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Employee Engagement Models: Learn From the Best
Business Journal

Employee Engagement Models: Learn From the Best

Story Highlights

  • The majority of American employees are not engaged at work.
  • Improving employee engagement starts with leadership.
  • Changing organizational culture can boost engagement and performance.

Top-performing companies start engaging employees from the minute they show up on the first day.

Only around a third of American employees are engaged in their jobs. Given the proven links between employee engagement and financial outcomes, this low level of engagement is a drag on the U.S. economy. Imagine the positive -- even dramatic -- impact on the country's economic prospects if companies could double the number of their engaged employees.

This is hardly a pipe dream. Gallup sees substantial increases in employee engagement all the time. Many of Gallup's clients, large and small, are already boosting their engagement levels or are well on their way. The median engagement level among all of Gallup's clients is 47%, and it's even higher among the company's best clients. These companies have an average of 70% of engaged employees and boast nine engaged employees for every actively disengaged employee -- a ratio that is more than five times the national average.

Improving Employee Engagement in Four Areas

What makes this elite group of highly engaged companies so successful when the majority of American companies can't get it right? The best companies Gallup has studied deeply integrate employee engagement initiatives in four areas:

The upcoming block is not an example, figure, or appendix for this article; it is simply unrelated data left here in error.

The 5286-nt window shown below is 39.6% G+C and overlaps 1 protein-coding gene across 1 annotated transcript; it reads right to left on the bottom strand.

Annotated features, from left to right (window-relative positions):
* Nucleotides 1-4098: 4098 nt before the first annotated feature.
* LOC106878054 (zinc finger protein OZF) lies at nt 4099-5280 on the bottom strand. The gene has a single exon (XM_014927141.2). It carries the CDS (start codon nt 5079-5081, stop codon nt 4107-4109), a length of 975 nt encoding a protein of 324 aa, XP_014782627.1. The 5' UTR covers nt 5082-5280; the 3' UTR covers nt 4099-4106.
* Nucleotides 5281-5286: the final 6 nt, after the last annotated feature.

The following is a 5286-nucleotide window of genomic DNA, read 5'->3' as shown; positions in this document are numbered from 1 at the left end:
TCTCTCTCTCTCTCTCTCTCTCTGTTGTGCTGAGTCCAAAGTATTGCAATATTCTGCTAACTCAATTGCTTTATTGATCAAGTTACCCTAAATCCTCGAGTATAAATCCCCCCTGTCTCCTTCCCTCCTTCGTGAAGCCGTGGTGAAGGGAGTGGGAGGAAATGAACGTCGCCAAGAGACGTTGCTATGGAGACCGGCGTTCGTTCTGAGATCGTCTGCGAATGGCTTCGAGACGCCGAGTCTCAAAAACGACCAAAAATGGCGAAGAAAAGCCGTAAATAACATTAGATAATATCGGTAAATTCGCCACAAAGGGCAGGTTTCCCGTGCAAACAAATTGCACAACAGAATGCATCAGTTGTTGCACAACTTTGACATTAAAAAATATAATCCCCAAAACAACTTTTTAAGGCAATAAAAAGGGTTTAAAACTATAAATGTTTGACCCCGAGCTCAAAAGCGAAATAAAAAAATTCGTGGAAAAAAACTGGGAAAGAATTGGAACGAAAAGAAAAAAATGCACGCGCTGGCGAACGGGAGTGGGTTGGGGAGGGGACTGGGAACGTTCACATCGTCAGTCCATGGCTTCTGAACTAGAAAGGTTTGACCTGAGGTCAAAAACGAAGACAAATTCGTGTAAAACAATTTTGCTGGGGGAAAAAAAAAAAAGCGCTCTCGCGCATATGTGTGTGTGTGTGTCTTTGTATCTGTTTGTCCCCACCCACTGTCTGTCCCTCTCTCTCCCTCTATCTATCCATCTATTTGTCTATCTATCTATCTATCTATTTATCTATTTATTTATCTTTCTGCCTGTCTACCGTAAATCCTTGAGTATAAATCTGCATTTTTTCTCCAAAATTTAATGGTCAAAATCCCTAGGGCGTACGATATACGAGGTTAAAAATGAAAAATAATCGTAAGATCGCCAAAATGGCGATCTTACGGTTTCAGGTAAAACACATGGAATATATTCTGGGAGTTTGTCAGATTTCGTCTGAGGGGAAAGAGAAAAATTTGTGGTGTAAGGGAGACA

1. Strategy and leadership philosophy.

Although most companies recognize the central role employee engagement plays in driving profit and growth, leaders still fail to explain how engagement connects to the company's mission and growth strategy. If leaders portray employee engagement as simply a survey or human resources initiative -- or worse, aren't involved at all -- they won't realize the business results they're looking for. The best leaders understand that there's an emotional undercurrent to everything they do, which affects how they conduct business every day. They take a strategic top-down approach to engaging leadership teams and then make sure engagement cascades through the ranks of managers to employees on the front lines.

2. Accountability and performance.

Highly engaged companies hold managers accountable -- not just for their team's engagement, but also for how it relates to their team's overall performance. They embed engagement into managers' balanced scorecards and use it as a performance evaluation criterion. What's more, the most engaged companies Gallup works with infuse engagement into their culture through the tone their leadership sets and through the way employees and managers do their work. Engagement permeates every conversation, whether it's a one-on-one meeting, a team huddle, or a regional assessment.

3. Communication and knowledge management.

Leaders in the best companies take a strategic approach to aligning their employee engagement communication efforts. They find ways to communicate engagement's impact throughout the year and share engagement tools and best practices in the organization. Employee engagement is fully integrated into the organization's lexicon. Leaders use every opportunity, touchpoint, and communication channel to reinforce and recognize the organization's commitment to employee engagement.